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You don't have to be a fan of Hilary Mantel's fiction to enjoy 'Giving Up the Ghost'. Although it's clearly stated 'a memoir', this is one of the most solid and least self-pitying memoirs I have ever read, so much so that I want to recommend it to everyone. However, don't worry that I'll say too much - I hate 'spoilers' so I shan't give anything away, just say what I think about the book overall!
Coupled with her elegant prose, Hilary Mantel's pragmatic reminiscence of major aspects of her life: family, love, health and career unfold gently but purposefully, leading the reader through what are effectively some very startling admissions of fact. Aspects of these which occurred when Mantel was young are written in a way which captures the innocent childhood acceptance without succumbing to the cynicism that grows when the benefit of hindsight creeps in (at the time of the author's writing she was clearly much older). To write this way takes talent indeed, not only in maintaining that childhood reflection on the action, but also in drawing the readers' empathy and understanding of the experience at the time and its later effects.
Although the book is not written in a sickly sentimental style, its pragmatic 'voice' is in itself so accepting of some very harsh realities as to be moving and the writer's wry commentary on some aspects are highly entertaining in a way that you wouldn't necessarily expect, given some of the subject matter (trying to word this without spoiling it for you)! It's a 'me-time' read for sure, particularly for females, because the aspects of 'yourself' that you bring to the book (as the reader) truly square the corners of the picture that Mantel paints of her life and make this a very powerful memoir indeed.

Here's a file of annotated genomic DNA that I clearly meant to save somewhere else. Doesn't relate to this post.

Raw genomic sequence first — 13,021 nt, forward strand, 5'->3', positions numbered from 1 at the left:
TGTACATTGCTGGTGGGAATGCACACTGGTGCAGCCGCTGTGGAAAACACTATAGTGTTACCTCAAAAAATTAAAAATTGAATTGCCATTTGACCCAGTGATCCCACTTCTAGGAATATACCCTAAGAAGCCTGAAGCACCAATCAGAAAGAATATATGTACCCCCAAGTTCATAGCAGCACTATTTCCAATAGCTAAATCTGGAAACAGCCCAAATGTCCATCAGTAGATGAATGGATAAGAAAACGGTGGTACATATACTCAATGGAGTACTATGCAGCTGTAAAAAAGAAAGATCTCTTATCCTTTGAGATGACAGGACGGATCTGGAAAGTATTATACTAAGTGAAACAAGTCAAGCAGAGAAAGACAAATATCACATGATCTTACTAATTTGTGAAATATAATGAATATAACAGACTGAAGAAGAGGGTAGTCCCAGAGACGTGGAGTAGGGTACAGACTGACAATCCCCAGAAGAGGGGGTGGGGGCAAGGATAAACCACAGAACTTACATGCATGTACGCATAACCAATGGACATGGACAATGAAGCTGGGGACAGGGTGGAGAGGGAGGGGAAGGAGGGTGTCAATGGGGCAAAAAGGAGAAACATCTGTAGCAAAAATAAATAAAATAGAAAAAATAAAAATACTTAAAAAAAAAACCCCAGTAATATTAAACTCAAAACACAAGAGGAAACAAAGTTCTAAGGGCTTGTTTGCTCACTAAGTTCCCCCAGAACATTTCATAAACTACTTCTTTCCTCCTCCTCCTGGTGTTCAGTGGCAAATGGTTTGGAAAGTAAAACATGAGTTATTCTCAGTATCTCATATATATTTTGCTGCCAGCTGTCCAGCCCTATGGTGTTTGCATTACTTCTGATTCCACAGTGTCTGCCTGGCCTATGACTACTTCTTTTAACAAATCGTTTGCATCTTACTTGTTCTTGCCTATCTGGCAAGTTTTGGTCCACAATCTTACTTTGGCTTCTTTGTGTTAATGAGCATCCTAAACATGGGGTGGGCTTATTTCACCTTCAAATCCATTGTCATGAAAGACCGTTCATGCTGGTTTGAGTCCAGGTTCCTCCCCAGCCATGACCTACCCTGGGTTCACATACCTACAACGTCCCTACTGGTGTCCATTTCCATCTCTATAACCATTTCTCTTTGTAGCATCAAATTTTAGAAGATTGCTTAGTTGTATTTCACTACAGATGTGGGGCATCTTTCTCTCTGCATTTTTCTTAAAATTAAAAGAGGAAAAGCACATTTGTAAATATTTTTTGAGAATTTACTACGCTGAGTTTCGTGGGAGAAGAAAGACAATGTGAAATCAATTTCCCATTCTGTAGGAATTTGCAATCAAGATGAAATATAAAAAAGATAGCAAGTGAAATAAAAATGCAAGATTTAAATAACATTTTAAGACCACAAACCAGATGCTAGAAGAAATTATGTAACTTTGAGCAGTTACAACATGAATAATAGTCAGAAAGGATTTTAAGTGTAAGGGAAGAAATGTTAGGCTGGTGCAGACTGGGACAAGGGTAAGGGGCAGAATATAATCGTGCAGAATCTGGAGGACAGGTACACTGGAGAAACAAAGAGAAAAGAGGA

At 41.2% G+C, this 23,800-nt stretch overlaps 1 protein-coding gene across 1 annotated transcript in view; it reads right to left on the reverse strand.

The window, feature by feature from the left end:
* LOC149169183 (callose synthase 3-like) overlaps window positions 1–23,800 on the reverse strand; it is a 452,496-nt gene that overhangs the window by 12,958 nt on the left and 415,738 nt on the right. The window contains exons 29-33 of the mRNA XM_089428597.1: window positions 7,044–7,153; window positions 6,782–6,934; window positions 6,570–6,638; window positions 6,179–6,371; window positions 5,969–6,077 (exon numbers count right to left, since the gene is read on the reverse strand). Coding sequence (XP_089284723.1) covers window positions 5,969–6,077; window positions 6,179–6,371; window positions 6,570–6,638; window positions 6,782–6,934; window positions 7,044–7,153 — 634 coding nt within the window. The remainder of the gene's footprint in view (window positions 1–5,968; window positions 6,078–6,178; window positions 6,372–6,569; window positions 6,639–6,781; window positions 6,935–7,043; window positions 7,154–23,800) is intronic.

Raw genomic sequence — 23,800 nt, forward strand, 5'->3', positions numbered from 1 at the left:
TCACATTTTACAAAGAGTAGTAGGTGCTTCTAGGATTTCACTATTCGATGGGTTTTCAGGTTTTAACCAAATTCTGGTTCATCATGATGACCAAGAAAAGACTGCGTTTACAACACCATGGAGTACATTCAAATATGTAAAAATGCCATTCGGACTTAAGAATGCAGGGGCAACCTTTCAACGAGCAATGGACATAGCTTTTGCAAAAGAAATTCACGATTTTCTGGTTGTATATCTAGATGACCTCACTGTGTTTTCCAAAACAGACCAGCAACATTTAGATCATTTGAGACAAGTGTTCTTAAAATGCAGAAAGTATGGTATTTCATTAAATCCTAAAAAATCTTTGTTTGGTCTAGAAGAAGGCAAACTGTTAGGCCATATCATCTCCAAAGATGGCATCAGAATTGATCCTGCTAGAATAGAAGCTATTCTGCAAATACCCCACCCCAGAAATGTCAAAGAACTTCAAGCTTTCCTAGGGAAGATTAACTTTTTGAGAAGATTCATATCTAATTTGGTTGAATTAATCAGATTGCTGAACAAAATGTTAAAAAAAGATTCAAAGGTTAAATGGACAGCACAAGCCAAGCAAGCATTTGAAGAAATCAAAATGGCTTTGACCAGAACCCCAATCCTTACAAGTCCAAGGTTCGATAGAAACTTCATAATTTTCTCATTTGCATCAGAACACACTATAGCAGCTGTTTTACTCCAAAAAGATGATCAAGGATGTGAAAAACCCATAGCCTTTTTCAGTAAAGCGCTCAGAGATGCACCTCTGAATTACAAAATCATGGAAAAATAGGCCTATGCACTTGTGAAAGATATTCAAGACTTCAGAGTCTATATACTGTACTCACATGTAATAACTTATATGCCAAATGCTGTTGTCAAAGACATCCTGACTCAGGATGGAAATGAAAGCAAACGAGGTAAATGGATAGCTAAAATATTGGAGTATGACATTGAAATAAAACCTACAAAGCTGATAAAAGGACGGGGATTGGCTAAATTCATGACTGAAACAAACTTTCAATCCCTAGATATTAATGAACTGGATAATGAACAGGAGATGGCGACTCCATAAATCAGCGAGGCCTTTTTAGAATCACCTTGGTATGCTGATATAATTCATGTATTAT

Although I'm highly recommending this book as a 'me-time' read, it's also a great book club choice because I for one just could not resist reading sections aloud to my husband: some of Hilary Mantel's turn of phrase is so well thought-out and emotive, it's just too good to keep to yourself and there is plenty to digest, keep going back to and to discuss in a group. For example, from a literary perspective, Mantel makes an observation on her own childhood reading habits which include an observation about the character of Jane Eyre that could keep a book club debating for hours!
This is a highly readable and highly recommended book - add to your 2012 reading list soon!
* I am also publishing this review on Ciao under my user-name PlaysNicelyWithOthers :-)